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In re Stephens

Supreme Court of Montana

June 20, 2017

IN THE MATTER OF ROBERT L. STEPHENS, JR., an Attorney at Law, Respondent.

          ORDER

         On May 2, 2016, a formal disciplinary complaint was filed against Montana attorney Robert L. Stephens, Jr. The disciplinary complaint may be reviewed by any interested persons in the office of the Clerk of this Court.

         The Commission on Practice held a hearing on the complaint on April 20, 2017, at which hearing Stephens was present with counsel and testified on his own behalf. On May 2, 2017, the Commission submitted to this Court its Findings of Fact, Conclusions of Law, and Recommendation for discipline. Through his counsel, Stephens has filed objections to the Commission's findings, conclusions, and recommendations. The Office of Disciplinary Counsel (ODC) has filed a brief in opposition to Stephens' objections.

         The Commission has concluded, based on the allegations of the complaint and the evidence produced at the hearing, that Stephens violated several provisions of the Montana Rules of Professional Conduct (MRPC) by using a fee arrangement that he termed a "minimum fee advance earned on receipt." Under this fee arrangement, Stephens collected a $7, 500 payment when he began representing a client in a criminal case, and deposited that payment in his operating account instead of a client trust account. The fee agreement itself is titled "Minimum Fee (Advance Payment) Agreement for Criminal."

         Section 1 of the fee agreement states that the fee is "not a refundable payment and is not a retainer." However, the statement that the fee is "not . . . refundable" is then qualified by a footnote that reads as follows:

Under some circumstances, the Client will be entitled to a partial refund of the minimum fee. These circumstances include the Client's discharge of the Attorney prior to the Attorney's substantial performance of the services contracted for, the Attorney's failure to substantially perform the agreed upon services, or the inability of the attorney to provide the agreed upon services.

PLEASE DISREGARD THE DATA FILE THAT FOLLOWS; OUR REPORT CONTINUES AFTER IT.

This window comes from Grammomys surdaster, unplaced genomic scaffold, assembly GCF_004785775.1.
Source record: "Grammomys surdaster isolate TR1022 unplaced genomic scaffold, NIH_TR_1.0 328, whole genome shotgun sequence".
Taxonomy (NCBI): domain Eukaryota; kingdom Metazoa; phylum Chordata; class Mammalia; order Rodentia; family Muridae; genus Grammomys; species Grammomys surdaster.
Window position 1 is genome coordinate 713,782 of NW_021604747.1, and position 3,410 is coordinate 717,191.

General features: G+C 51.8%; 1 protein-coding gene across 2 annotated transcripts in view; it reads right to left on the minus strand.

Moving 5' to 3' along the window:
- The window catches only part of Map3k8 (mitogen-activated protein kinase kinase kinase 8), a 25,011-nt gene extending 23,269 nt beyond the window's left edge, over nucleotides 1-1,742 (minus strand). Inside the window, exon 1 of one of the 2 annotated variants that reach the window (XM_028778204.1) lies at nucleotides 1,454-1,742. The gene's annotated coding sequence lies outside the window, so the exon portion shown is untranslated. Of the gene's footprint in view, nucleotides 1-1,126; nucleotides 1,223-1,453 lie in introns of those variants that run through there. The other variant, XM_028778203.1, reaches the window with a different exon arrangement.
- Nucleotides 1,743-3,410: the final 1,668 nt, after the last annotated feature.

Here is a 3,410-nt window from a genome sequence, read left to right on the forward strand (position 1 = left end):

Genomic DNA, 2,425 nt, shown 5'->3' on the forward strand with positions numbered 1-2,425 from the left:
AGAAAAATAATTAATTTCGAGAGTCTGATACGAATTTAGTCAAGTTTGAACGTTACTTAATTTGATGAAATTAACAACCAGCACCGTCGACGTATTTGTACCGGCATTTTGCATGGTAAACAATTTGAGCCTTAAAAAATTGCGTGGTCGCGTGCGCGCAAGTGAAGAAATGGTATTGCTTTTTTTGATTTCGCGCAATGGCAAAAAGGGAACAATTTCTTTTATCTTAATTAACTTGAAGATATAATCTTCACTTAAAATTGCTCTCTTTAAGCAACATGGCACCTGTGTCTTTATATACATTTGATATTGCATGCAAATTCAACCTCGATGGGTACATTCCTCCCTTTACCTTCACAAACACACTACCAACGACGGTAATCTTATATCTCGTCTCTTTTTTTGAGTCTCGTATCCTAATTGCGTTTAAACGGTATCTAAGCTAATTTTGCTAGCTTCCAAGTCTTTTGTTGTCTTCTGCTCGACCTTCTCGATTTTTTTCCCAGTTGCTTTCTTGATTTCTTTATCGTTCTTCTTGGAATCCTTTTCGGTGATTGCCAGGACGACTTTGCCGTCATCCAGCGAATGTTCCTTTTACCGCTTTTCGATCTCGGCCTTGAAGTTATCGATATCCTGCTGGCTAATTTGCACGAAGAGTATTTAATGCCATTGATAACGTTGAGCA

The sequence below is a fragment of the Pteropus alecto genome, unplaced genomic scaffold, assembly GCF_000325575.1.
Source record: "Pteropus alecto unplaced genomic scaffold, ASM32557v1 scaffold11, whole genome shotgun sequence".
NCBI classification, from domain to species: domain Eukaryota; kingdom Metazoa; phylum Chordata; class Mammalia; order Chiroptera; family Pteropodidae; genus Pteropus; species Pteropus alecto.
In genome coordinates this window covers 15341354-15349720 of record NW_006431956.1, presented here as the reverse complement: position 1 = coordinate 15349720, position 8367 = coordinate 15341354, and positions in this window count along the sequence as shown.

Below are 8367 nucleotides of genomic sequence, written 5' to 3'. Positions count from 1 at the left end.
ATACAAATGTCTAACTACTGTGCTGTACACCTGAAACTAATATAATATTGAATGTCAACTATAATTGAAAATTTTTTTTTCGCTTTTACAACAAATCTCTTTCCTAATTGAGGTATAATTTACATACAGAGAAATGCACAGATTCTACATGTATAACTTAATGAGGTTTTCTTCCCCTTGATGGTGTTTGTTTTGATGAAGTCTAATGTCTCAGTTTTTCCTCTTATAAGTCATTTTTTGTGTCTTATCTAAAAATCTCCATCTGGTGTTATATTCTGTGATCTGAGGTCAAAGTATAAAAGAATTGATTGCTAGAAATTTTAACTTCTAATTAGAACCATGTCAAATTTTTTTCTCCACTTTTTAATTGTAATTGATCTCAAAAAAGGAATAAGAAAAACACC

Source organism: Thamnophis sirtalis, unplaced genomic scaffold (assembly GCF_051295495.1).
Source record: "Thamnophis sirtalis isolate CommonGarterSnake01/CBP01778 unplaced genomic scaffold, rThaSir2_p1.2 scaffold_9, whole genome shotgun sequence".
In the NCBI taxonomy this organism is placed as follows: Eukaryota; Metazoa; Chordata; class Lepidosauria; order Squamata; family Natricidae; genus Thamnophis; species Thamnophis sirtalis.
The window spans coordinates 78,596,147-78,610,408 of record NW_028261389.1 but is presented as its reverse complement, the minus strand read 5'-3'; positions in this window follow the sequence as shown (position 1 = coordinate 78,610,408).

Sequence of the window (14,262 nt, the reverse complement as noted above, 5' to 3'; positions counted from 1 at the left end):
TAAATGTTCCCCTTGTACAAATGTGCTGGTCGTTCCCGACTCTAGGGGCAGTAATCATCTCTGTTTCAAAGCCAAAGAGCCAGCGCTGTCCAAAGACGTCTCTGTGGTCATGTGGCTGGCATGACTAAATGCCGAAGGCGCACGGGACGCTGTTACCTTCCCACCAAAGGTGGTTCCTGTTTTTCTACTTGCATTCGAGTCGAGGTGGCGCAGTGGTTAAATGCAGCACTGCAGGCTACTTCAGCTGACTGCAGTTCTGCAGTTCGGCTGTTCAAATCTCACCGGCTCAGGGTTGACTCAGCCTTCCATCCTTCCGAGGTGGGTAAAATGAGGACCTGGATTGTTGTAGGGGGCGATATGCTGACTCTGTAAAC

Likewise, the accompanying explanation of the fee agreement provided that, under certain circumstances, the client "would be entitled to a refund of the unused portion of the unused minimum fee non-refundable special retainer."

         Sections 2 and 3 of the fee agreement provided that Stephens would keep track of his time, that he would bill against the initial payment at an hourly rate of $200 per hour for all out-of-court work, and $250 per hour for all in-court work, and that the client would be responsible for additional fees if Stephens' time expended exceeded the minimum fee.

         The Commission found that Stephens' actions did not involve any act of dishonesty, fraud, or deceit and that Stephens competently represented the client. However, the Commission concluded ODC had presented clear and convincing evidence that this fee arrangement violated Rules 1.15 and 1.18, MRPC, requiring that all client funds must be deposited into either an IOLTA trust account or a separate interest-bearing account for the client's matter, with the interest paid to the client. The Commission further found that ODC had presented clear and convincing evidence that Stephens violated Rule 1.8(f), MRPC, in that the fee agreement failed to adequately document the client's written informed consent for Stephens' acceptance of the $7, 500 fee from a third party. The Commission recommends that, as a result of his violations of the Montana Rules of Professional Conduct, Stephens should receive a written admonition from the Commission. The Commission further recommends that, in the future, Stephens be directed to cease using "earned on receipt" agreements and be required to place all retainers paid to him into either a client trust fund or an IOLTA account, to be distributed only when earned. Finally, the Commission recommends that Stephens be ordered to pay the costs of these proceedings.